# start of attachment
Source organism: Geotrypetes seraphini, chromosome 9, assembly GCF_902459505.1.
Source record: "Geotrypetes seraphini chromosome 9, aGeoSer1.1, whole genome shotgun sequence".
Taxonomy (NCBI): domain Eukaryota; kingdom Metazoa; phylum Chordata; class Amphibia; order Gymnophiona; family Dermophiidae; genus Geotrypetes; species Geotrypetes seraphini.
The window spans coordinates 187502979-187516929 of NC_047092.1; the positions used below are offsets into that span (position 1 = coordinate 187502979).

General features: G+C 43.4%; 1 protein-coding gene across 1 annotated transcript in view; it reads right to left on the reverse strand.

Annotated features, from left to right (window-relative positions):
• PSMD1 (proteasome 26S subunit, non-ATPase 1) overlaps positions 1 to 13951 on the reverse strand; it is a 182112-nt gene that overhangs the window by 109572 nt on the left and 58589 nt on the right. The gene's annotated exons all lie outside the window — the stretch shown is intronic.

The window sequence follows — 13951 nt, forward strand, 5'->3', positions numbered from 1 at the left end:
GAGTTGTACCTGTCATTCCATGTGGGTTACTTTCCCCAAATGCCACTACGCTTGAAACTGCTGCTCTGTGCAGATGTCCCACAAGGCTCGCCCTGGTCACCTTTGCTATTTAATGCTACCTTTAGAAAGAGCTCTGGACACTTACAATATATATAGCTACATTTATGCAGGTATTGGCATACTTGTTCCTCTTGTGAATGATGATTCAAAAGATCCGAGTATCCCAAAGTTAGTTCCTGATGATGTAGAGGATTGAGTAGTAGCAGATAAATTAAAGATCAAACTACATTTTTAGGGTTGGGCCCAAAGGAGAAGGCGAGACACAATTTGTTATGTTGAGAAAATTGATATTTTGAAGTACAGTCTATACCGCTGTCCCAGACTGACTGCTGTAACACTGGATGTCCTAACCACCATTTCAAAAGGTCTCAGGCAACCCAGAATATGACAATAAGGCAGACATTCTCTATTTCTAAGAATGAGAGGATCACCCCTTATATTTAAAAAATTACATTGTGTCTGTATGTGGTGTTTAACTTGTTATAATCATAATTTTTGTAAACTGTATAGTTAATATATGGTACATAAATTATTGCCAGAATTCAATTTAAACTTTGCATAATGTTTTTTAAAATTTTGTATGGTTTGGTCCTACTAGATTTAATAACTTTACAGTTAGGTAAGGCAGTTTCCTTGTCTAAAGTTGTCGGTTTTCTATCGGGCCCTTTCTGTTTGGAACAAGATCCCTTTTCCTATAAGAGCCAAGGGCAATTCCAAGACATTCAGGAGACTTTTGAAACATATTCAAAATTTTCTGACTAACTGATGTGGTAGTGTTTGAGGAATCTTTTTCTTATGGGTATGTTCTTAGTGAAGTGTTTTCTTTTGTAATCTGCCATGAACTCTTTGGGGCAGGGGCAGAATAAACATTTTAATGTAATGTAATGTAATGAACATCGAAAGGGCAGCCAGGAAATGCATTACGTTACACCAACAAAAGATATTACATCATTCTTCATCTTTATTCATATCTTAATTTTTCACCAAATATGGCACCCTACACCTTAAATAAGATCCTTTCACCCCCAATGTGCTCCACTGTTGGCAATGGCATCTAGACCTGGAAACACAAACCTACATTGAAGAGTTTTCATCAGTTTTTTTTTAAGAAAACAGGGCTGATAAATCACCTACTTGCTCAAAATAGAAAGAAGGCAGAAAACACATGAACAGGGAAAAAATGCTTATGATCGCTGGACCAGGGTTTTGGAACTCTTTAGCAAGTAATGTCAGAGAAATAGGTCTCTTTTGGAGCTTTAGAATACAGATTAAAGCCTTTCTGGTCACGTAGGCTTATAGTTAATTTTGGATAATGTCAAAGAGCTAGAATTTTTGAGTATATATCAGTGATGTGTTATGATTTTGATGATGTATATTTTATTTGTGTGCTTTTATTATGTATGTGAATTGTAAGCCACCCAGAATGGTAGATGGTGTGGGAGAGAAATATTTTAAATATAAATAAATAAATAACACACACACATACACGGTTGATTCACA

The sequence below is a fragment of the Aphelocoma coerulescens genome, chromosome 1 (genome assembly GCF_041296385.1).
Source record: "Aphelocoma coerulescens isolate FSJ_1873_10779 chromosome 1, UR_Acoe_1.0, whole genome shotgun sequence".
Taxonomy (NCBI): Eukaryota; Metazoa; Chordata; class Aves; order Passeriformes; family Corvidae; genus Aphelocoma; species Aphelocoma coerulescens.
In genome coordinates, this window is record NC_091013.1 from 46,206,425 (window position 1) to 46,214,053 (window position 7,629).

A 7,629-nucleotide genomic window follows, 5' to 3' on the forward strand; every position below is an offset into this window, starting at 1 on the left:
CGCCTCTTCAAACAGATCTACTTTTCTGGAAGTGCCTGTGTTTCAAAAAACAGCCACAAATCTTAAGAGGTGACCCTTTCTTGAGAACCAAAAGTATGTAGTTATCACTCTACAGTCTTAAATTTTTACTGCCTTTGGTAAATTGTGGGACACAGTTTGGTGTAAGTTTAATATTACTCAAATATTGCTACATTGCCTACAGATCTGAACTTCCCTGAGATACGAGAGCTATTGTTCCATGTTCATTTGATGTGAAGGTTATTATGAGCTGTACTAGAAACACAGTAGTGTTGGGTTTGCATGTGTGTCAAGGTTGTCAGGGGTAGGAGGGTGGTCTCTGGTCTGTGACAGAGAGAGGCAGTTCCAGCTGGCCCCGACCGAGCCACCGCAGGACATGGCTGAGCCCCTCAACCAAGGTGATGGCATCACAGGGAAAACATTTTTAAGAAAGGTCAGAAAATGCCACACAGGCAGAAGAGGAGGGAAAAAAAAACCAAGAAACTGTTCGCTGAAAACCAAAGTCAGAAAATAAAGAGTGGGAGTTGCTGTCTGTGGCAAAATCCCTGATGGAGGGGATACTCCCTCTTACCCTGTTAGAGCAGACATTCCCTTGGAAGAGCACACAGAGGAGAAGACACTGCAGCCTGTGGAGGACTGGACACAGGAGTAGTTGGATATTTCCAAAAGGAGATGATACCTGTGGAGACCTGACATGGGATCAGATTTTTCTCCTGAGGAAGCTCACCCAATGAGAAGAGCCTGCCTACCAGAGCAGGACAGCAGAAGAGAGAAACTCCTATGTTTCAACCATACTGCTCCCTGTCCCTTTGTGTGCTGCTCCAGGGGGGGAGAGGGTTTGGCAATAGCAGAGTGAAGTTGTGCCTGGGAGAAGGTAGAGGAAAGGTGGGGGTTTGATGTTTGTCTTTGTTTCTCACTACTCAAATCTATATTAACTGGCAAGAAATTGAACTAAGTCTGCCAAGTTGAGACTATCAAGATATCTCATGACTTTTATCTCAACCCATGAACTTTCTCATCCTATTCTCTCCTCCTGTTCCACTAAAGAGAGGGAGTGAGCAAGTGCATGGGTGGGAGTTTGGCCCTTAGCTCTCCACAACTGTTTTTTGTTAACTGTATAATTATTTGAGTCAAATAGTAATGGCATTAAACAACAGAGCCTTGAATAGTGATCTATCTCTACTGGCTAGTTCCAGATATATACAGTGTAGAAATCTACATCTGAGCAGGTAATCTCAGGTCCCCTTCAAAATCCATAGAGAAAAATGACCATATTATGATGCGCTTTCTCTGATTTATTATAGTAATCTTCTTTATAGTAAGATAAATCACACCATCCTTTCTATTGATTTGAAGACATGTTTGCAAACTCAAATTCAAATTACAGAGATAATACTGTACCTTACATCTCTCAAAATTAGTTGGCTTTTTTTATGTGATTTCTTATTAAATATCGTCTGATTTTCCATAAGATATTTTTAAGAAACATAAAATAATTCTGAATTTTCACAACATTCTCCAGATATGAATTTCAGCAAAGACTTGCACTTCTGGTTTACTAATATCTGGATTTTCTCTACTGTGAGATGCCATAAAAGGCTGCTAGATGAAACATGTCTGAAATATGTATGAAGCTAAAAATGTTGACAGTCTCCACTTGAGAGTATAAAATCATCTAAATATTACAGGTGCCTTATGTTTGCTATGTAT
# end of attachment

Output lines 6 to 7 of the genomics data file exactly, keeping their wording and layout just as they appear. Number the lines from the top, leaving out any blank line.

Annotated features, from left to right (window-relative positions):
• PSMD1 (proteasome 26S subunit, non-ATPase 1) overlaps positions 1 to 13951 on the reverse strand; it is a 182112-nt gene that overhangs the window by 109572 nt on the left and 58589 nt on the right. The gene's annotated exons all lie outside the window — the stretch shown is intronic.